On the receiving end of narcissism

I cannot remember where I know it from, but I had learnt it somewhere that narcissists always create the best first impressions. Or the first few, to be specific. They want us to like them and reflect their self worth back at them, which is why they are extra nice and extra caring during their first few days of knowing someone. All it takes for that facade to come crashing down is one swift strike at their fragile ego, and we’re at the receiving end of a tornado of blanketed insults and de-motivations.

Imagine the plight of someone who didn’t successfully decode that the person being exceptionally nice is a narcissist, and honestly trusted and liked them for what they delivered with hidden intent. When the tide turns, we don’t know what we did wrong or how to cope with it now. And let me tell you the worst of all things at this phase – it all works. The insults, the targeted disapprovals, the constant undermining of our worth; it all works very well, hits the right spots and drags the receiver one yard at a time towards depression. What makes it worse is that we liked them, trusted them and perhaps believed they liked us too. The consistency in proving that it was all a hoax is just the prescription for serious mental imbalance. It is almost unacceptable that the lack of self assurance on the part of the person reflects on the mental health of ours.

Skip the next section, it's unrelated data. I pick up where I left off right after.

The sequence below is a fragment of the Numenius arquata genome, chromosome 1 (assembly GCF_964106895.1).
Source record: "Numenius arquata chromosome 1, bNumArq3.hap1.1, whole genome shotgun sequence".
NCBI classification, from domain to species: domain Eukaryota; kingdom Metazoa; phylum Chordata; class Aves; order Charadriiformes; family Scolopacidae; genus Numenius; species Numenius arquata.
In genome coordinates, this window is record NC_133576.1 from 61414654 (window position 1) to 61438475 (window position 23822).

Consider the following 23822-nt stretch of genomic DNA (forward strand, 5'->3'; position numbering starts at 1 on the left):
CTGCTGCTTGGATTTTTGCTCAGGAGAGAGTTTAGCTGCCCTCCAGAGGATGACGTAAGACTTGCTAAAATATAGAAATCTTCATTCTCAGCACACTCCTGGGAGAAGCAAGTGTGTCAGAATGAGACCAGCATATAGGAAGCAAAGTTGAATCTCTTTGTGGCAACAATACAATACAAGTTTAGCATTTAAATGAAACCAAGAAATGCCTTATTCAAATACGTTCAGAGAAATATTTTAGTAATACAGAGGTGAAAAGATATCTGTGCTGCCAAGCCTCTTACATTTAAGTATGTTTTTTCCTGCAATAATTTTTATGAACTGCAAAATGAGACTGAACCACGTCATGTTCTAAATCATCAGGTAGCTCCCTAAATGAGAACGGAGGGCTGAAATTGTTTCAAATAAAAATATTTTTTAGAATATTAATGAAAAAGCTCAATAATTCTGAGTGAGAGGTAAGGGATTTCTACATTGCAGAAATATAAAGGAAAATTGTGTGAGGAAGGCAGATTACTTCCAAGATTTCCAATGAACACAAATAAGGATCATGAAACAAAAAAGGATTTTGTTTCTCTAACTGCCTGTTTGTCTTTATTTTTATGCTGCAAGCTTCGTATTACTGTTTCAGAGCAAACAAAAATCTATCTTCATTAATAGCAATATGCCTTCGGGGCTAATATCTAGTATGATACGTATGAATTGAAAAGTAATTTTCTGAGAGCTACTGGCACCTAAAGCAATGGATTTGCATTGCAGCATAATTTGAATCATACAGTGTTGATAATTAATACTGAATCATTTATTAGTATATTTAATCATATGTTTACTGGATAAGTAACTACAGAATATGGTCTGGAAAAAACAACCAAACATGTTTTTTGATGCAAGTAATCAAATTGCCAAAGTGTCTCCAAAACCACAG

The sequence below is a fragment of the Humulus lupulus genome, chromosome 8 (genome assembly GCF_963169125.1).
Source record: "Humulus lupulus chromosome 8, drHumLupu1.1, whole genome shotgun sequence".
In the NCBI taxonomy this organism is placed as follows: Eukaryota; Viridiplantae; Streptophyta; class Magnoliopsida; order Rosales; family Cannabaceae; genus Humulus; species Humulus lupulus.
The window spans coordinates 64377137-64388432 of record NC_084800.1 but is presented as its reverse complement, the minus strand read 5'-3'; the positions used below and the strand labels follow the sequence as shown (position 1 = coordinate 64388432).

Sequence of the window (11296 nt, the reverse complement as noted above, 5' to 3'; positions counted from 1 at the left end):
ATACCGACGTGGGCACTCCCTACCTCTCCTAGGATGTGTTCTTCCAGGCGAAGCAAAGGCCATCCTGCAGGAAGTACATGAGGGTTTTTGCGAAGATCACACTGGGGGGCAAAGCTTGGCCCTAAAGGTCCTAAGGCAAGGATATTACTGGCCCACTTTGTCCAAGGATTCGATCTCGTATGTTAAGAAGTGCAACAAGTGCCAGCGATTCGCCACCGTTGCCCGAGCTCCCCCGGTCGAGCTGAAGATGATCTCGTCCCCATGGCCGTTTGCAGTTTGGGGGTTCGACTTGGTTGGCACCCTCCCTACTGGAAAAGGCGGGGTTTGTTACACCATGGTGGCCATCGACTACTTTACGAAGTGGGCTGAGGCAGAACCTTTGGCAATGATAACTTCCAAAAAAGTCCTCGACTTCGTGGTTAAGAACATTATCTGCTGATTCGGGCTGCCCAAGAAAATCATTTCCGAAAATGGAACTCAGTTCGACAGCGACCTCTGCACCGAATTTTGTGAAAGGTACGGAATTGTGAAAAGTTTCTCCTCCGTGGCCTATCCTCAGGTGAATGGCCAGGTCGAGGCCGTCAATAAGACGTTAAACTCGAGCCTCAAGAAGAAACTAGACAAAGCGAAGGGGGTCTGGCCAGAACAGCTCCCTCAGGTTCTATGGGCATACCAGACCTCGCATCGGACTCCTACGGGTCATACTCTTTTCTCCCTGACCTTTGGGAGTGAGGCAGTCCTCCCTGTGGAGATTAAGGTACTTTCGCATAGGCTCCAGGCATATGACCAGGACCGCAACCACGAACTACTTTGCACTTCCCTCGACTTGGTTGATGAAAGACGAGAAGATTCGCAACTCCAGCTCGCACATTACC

It takes a long time, a strong friend circle (a genuine one this time) and a LOT of crying it out for this experience to pass. Oftentimes, we wonder why we’re over-reacting so much, because after all it was one insignificant person out of all the rest. Eventually, we do grow over it but definitely never without scars – even the most determined of people have trust issues after experiences of this sort. And I do not want to sound pessimistic – healing is a beautiful process but most certainly not an easy one. Till date, I’ve not garnered the courage to tell the story without the water works.

However, the lack of self assurance on their part and the consequential resort to inflicting damage sure helps build our self-worth. It takes time to heal, but the strength to heal always comes with collateral perks. Those of better sense of judgements, elevated sense of self-assuranc on our end, and positively a sense to never inflict upon anyone else what we have been through. End of the day, all good.

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